China is the new Japan. According to a Goldman Sachs report, “Analysis of Chinese Demand Potential,” strong consumer interest from, and increased international travel by, the Chinese could raise the average fair value for some luxury stocks by 15 percent. While some brands have made inroads in China, opening stores in Beijing and Shanghai, Goldman Sachs believes the market’s impact is still underestimated. Already the third-largest customer base for some of the biggest labels, the Chinese account for about 12 percent of global sales for several companies on this list. With growing disposable income and a young population, the Chinese could develop an appetite for luxury products as insatiable as the Japanese’s. Of the companies it researches, Goldman Sachs said these seven stand to gain the most from increased Chinese spending.

  1. TOD’S SPA
    2005 Revised earnings growth estimate, based on potential Chinese demand: 28.4 percent

    2005 Sales growth estimate, based on potential Chinese demand: 8.6 percent
    Tod’s came late to the Chinese party, arriving in 2003 with a store in Shanghai and last month opening its second store in Beijing, part of an aggressive expansion campaign that will bring 20 more stores to the country within the next five years. As Chinese travel to European destinations increases, as it is expected to, consumers will become more familiar with French and Italian brands, and the logos of companies such as Tod’s will be increasingly sought after. The company’s price points and varied product line also bode well for expansion in China, which prompted Goldman Sachs to raise its previous 2005 estimates of 25.1 percent growth in earnings and 7.4 percent growth in sales.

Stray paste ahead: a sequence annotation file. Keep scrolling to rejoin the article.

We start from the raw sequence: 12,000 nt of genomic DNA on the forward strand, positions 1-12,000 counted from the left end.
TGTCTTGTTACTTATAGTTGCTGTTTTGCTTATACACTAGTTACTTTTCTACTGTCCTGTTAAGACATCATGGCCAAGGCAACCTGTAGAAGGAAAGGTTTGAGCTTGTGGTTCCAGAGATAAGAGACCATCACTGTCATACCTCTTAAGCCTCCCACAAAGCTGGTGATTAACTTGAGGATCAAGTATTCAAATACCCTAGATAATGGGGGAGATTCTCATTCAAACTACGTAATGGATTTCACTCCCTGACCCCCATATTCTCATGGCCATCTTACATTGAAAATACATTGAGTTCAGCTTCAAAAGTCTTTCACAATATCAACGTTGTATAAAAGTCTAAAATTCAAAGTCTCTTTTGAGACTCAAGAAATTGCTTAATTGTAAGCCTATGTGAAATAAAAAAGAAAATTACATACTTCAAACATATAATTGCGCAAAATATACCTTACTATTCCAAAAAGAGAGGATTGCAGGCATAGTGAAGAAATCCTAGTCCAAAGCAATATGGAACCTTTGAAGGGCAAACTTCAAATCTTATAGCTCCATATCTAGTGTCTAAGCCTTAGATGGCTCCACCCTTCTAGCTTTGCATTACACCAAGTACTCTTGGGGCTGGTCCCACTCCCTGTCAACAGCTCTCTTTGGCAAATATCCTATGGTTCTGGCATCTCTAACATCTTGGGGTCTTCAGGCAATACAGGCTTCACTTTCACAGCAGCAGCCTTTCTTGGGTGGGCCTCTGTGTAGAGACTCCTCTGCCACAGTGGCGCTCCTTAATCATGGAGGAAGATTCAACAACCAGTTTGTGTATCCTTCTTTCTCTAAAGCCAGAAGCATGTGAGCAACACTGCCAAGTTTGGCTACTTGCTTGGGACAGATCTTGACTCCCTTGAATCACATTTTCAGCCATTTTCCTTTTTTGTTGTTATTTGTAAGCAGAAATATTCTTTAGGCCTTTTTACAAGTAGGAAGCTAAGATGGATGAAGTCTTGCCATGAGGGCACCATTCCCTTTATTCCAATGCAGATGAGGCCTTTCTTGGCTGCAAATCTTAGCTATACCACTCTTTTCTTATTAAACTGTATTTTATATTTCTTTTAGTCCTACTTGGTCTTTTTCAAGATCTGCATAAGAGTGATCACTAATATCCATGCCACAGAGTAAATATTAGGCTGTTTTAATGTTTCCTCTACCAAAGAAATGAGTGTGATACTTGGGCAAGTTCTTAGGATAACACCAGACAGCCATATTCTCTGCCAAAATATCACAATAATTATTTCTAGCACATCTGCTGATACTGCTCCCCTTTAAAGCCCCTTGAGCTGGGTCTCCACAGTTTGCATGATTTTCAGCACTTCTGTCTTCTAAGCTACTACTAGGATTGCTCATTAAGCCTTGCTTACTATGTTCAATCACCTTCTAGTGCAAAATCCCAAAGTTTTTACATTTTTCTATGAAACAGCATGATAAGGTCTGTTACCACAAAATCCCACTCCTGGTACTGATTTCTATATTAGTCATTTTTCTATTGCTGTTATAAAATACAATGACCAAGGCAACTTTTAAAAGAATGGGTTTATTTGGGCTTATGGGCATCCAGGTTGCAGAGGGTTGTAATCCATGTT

2005 Earnings growth: 24.9 percent

    2005 Sales growth: 10.1 percent
    At DFS Galleria Sun Plaza in Hong Kong, the Chinese account for 41 percent of Dunhill’s sales and 28 percent of sales of writing instruments, leathergoods and watch brand Montblanc. But others of the group’s watch brands — which include Cartier, Vacheron Constantin, Jaeger-LeCoultre and IWC — are too pricy, in the view of Goldman Sachs, to attract a significant number of Chinese customers. The investment bank’s previous 2005 estimates called for 18.8 percent growth in earnings and an 8.6 percent rise in sales.

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